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Q&A: Dennis Prager on His New Book 'The Ten Commandments'

Q&A with Dennis Prager on his new book The Ten Commandments: Still The Best Moral Code, now a Conservative Book Club bestseller

1.) Congratulations on your new book being released, The Ten Commandments: Still the Best Moral Code, as well as your soon-to-be-released children’s book version, The Ten Commandments: Still the Best Path to Follow! Why were you interested in writing about The Ten Commandments?


Thank you for the congratulations.

I have taught the Five Books of Moses (the Torah) from the Hebrew for 40 years. Studying the Bible brings me closer to God than anything else, including prayer. Prayer, after all, consists of our words, while the Bible consists of God’s words. And no part is more God-based than the Ten Commandments, which begins by telling us that “God spoke all these words.”

The major reason for writing this book – the shortest one I have ever written, by the way – is that I am certain that the Ten Commandments provide the greatest recipe ever devised for a good world. I explain why in the book.

Another reason is to show how profound and relevant this 3,000-year-old text is. The foolish age in which we live believes that it is the smartest generation that has ever lived, that it doesn't need any text, let alone an ancient and religious one, to tell it how to live, and therefore it can make up moral rules on the fly.

Those two reasons are largely dedicated to the non-religious parts of society. Here is a reason dedicated specifically to the religious: Many Christians and Jews – even knowledgeable ones – need to better understand the Ten Commandments. How many know that the Sixth Commandment does not forbid killing? That the Tenth prohibits coveting, but not lust or envy? That “Do Not Steal” alone should have banned the African slave trade? Or that humane treatment of animals is legislated for the first time in history in the Ten Commandments?


2.) What do you hope people will take away after reading your book?

I hope that one conclusion people draw from the book is that only Judeo-Christian values, based on the Ten Commandments, will prevent our civilization from disappearing just as all previous civilizations have.

3.) As Passover is wrapping up, what is your opinion about the current state of our public secondary schools, and what seems to be a never-ending move towards secularism?

The most dynamic religion in the world over the past hundred years has not been Christianity or Islam, but Leftism. And among Leftism’s major components are godlessness and secularism. These disguise its religious nature. Therefore, Leftism’s doctrines can be incorporated into school curricula in a way that no God-based doctrines would be. Almost every social dysfunction and moral confusion in America society has emanated from this secularism. Our schools – even elementary schools – are godless institutions, devoid of any elevating values and ideas. After all, if there is no God, there is nothing to elevate people to.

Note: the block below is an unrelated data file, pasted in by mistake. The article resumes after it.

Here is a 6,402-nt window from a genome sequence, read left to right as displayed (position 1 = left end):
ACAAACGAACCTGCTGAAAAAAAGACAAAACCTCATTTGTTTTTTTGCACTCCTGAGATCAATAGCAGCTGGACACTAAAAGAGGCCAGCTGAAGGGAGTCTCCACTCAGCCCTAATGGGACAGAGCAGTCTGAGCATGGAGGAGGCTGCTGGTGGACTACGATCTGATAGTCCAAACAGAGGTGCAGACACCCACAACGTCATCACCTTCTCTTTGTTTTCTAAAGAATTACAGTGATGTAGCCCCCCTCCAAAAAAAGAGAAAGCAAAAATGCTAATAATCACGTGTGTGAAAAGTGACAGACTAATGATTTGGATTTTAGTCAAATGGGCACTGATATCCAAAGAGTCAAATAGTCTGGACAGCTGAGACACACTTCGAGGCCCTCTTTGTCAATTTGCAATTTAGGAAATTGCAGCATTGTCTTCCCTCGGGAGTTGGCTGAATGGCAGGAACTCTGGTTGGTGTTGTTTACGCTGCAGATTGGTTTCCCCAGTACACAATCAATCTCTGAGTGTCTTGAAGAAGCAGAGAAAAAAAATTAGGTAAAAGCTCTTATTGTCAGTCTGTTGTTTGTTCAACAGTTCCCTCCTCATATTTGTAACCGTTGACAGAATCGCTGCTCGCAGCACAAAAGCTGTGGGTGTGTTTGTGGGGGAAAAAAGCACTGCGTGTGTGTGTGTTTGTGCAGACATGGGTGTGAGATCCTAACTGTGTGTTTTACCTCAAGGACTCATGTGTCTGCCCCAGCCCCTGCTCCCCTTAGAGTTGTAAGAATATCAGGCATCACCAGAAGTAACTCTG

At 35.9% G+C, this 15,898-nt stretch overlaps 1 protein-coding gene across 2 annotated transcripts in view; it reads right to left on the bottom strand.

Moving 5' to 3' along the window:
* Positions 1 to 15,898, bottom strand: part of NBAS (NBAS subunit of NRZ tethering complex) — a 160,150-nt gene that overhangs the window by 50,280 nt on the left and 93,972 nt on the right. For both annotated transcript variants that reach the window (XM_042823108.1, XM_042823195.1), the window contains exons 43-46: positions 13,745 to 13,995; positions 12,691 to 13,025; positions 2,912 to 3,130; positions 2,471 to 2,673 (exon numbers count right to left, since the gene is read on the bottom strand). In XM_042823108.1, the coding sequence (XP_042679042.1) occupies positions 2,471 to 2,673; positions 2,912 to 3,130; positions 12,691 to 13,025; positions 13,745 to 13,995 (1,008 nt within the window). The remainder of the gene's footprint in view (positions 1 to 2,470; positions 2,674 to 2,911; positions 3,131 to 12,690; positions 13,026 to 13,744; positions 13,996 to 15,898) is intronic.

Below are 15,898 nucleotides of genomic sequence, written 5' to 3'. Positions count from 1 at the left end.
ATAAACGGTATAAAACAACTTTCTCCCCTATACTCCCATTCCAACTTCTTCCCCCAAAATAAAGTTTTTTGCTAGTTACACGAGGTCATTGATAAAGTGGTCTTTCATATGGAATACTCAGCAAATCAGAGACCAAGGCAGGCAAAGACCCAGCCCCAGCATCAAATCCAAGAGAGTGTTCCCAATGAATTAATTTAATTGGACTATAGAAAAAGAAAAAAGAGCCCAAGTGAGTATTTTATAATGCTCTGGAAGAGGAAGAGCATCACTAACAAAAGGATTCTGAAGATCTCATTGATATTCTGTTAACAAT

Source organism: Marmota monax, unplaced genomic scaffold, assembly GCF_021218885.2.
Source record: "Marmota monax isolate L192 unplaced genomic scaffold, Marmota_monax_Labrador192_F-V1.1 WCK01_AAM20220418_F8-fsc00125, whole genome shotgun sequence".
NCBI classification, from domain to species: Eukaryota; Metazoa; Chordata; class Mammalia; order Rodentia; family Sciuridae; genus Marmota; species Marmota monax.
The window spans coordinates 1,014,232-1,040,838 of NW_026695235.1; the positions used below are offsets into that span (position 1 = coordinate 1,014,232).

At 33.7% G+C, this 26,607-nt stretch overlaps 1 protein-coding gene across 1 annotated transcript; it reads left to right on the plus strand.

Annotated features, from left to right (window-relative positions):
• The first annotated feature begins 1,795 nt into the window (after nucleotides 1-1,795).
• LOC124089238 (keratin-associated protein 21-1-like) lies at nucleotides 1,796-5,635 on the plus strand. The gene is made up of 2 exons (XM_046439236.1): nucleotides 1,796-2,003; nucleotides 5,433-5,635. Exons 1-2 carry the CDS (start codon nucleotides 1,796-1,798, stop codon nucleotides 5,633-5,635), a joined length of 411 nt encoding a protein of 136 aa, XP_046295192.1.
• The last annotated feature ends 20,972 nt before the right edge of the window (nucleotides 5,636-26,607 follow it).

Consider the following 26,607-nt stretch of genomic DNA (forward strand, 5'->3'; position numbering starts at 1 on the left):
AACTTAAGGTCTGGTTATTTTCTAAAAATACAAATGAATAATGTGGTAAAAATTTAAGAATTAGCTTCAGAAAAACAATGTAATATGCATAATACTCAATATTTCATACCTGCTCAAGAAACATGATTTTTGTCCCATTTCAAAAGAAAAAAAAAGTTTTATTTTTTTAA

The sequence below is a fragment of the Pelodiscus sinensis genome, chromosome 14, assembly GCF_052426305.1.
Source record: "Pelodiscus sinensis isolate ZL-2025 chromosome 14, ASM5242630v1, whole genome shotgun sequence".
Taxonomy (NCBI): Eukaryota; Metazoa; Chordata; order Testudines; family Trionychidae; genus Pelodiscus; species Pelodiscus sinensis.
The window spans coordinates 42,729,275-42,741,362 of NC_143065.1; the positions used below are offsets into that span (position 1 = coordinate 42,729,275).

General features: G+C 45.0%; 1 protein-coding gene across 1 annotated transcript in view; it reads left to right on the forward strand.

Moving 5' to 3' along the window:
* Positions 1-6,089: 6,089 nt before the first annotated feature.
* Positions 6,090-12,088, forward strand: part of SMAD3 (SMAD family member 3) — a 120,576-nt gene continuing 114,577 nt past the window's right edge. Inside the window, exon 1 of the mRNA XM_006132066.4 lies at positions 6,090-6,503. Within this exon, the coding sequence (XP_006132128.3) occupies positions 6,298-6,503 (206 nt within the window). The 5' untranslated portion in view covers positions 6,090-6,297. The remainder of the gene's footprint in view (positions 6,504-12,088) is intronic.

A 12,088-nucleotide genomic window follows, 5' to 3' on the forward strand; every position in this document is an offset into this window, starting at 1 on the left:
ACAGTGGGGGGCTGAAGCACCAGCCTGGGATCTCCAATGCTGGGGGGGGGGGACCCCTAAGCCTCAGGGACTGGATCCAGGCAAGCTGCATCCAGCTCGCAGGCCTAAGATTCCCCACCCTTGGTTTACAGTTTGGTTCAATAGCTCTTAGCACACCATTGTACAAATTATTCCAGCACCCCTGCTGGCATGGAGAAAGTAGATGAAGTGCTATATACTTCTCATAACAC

4.) Can you talk a little bit about Prager University and its mission? I learned of it a little while back and was happy this educational tool existed to teach citizens about American civics and history.

Prager University ( was started about four years ago to help undo the damage universities have done to moral clarity and wisdom. We create very sophisticated videos (intellectually, graphically, and in terms of entertainment value), with some of the world’s finest thinkers, on just about every topic outside some of the natural sciences. We have departments of Political Science, History, Economics, Philosophy and Religion and Psychology; and we’re about to open a department of Environmental Science. The powerful twist is that all our video courses are only five-minutes long.


We release a video every week. Among those giving courses have been George Gilder, George Will, Bret Stephens, Walter Williams, Alan Dershowitz, Jonah Goldberg, and Heather MacDonald, and a black member of the South African Parliament.

We’re experiencing quite sensational growth. In 2013 we had 1.6 million views on YouTube. In 2014, we had 27 million views. My series on the Ten Commandments alone – five minutes on each Commandment – garnered six million views.

Our goal is that within a few years, with hundreds of courses, those who watch all the Prager University courses will receive a considerably deeper education (outside of the natural sciences, engineering, etc.) than in almost any liberal arts university. But we have a steep hill to climb because undoing the damage of the university is a monumental task. We’re up to it; but we need help. While our courses are free, it costs a lot to produce them, both in time and money. We’re a 501c3, by the way.

5.) What books, or conservative-themed books, influenced your political philosophy and outlook on life?

The more I live the more I realize that the Bible (particularly, though certainly not only, the Torah) has overwhelmingly shaped my values. On my website (, I list the ten or so other books that have helped shape my thinking. Thirty-three years as a radio talk show host (the last 16 nationally syndicated) have also profoundly affected me, since I get to bounce every idea I have off millions of people.


This Q&A originally ran as an exclusive on the Conservative Book Club. The Ten Commandments is available on Amazon and bookstores everywhere.


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